Indeed, the Zo practiced headhunting but it, as an instrumental function of their society, was equally dismissed as was the practice of slavery, infanticide, and warfare over land. Stories about the highlanders were riddled with the exotic, mysterious and horrific. Those that first entered the Northern Arakan Yomas approached them with angst and impending doom unless accompanied with superior skills of warfare that included technology, manpower and knowledge in the form of maps and other intelligence. The informants who instilled colonial intelligence seekers with fear and loathing toward the highlanders had succeeded. The informants’ attitudes, agendas and actual knowledge was not questioned, their perceptions, impressions, experiences and ‘expertise’ of the dreaded Zo highlanders were deemed credible. The information about the highlanders became fact. They were not longer agenda driven stereotypical impressions rather they became fact through the Sleeper Effect; the information was separated from the informant and became truth.

As the highlands were slowly being incorporated through a set of civilizing projects, along with punitive expeditions, other information about them was disseminated. After annexation of the hills in two bloody punitive attacks, the highlanders were brought to their knees convinced that co-existence with the British was unavoidable. Thus, aging highland chiefs and headmen began working with the British avoiding being deported, removed from their kin and land to rot in unknown jails. They carried out tax collections and mediation. Eventually they came to appreciate their positions of privilege and authority as agents of the British state. One younger chief and his friend (Hau Cin Pau and Hau Cin Kip) exercised efforts to offer Zo alternatives by creating a local religion that was similar, yet more intimate, than the religion of the western elite–Christianity. But the privileges and promise of more opportunities among and with the British in the hills as well as in the plains proved too promising to ignore. While they did not, immediately, accept the Christian God, as Zo and missionary histories suggest, they did appreciate the promises of modernity. Thus, eventually a few younger chiefs surrendered and took advantage of the immediate opportunities of elitism among the British as well as among their own. Homi Bhaba would have argued that they had become mimic men; Franz Fanon would have said that they had redefined themselves in the image of the colonials.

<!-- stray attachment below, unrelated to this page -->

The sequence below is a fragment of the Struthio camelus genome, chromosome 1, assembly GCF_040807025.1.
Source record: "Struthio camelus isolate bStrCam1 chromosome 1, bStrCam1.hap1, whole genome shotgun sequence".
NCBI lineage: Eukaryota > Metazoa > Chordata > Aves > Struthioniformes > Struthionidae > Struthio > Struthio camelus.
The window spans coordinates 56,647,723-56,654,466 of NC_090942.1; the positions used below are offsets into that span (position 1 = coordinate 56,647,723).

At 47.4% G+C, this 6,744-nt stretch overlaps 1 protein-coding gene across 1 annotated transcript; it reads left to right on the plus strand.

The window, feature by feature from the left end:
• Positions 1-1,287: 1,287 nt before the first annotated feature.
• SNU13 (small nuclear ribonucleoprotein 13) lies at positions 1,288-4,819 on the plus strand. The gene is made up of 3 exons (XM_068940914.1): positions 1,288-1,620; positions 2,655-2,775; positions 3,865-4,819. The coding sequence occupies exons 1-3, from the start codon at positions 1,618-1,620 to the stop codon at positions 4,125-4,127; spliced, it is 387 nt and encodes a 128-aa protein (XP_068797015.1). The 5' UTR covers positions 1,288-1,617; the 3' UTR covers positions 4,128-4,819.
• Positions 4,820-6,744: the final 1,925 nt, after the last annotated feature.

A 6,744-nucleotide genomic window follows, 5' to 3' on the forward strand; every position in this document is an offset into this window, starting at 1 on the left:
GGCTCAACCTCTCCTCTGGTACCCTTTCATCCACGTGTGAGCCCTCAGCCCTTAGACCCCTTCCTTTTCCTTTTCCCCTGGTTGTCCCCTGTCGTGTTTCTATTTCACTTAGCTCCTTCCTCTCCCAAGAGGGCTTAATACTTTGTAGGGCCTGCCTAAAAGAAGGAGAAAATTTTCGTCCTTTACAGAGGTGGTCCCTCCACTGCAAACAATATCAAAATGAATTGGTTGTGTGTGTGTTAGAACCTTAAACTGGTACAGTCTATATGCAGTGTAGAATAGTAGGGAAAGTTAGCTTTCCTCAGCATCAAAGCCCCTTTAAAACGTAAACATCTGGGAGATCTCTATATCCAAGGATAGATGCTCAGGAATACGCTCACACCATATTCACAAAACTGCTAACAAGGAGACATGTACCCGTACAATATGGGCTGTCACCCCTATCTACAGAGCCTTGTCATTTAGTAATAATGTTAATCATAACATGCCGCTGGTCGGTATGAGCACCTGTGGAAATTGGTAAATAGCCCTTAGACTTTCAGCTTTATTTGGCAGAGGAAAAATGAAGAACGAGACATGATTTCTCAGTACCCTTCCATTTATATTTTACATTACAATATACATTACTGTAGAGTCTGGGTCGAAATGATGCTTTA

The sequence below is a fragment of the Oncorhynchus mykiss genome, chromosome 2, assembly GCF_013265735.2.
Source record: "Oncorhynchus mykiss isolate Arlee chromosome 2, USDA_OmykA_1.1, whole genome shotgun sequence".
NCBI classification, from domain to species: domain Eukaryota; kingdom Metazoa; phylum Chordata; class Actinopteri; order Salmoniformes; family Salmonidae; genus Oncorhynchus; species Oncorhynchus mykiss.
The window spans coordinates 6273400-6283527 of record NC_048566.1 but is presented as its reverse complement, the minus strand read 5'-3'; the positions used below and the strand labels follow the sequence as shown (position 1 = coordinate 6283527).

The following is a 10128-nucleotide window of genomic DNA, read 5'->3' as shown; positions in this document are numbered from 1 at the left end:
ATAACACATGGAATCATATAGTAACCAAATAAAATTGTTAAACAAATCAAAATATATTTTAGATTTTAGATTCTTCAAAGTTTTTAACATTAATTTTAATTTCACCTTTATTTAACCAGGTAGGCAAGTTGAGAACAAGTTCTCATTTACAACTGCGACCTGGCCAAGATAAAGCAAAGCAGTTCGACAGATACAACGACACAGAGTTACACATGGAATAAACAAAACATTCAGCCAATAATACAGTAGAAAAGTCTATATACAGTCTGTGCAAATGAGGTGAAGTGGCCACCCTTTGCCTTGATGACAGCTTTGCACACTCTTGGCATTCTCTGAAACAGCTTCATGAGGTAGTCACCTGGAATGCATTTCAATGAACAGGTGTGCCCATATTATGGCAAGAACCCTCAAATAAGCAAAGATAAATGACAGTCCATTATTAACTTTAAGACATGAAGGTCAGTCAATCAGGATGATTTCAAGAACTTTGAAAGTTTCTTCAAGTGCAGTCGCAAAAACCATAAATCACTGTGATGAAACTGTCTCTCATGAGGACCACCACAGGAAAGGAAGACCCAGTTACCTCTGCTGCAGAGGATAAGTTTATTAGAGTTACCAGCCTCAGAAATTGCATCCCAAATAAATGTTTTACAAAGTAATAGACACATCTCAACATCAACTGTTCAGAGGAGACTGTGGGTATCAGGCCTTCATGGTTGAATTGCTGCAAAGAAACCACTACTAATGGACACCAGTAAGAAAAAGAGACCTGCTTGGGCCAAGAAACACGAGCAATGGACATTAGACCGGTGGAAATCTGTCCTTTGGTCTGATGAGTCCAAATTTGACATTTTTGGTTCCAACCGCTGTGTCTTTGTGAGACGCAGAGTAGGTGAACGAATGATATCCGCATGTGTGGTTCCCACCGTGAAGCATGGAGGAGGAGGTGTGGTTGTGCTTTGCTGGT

The colonials, recognizing the first moments of surrender, began to delegate portions of the civilizing projects to missionaries. What they felt was a total disregard for human life, illustrated through stories of headhunting, random killings, infanticide and suicide was no longer emphasized. Instead, their being entertaining to readers whose approval was necessary for the civilization projects to continue was highlighted in the reading materials of the drawing rooms, libraries, classrooms and churches of the elite in the West as well as in the plains of Anglo-Indians. They learned that the Zo highlanders were ideal for a further civilizing in the form of Christianity.

Missionaries from both, America and Europe were encouraged to bring salvation to the pathetic backwards people of the hills. Yet, the Zo refused to be converted–to be civilized, perhaps realizing that they would always remain on the lower ranks of pre-determined hierarchies. Thus, instead of dealing with the ‘common’ Zo, missionaries focused on the elite among the highlanders. They chose carefully the chiefs with whom to communicate. They chose carefully in other aspects as well, rendering, for instance, only those dialects into the written word they felt were dominant-most important. They created a whole new set of elite and marginalized people among the highlanders.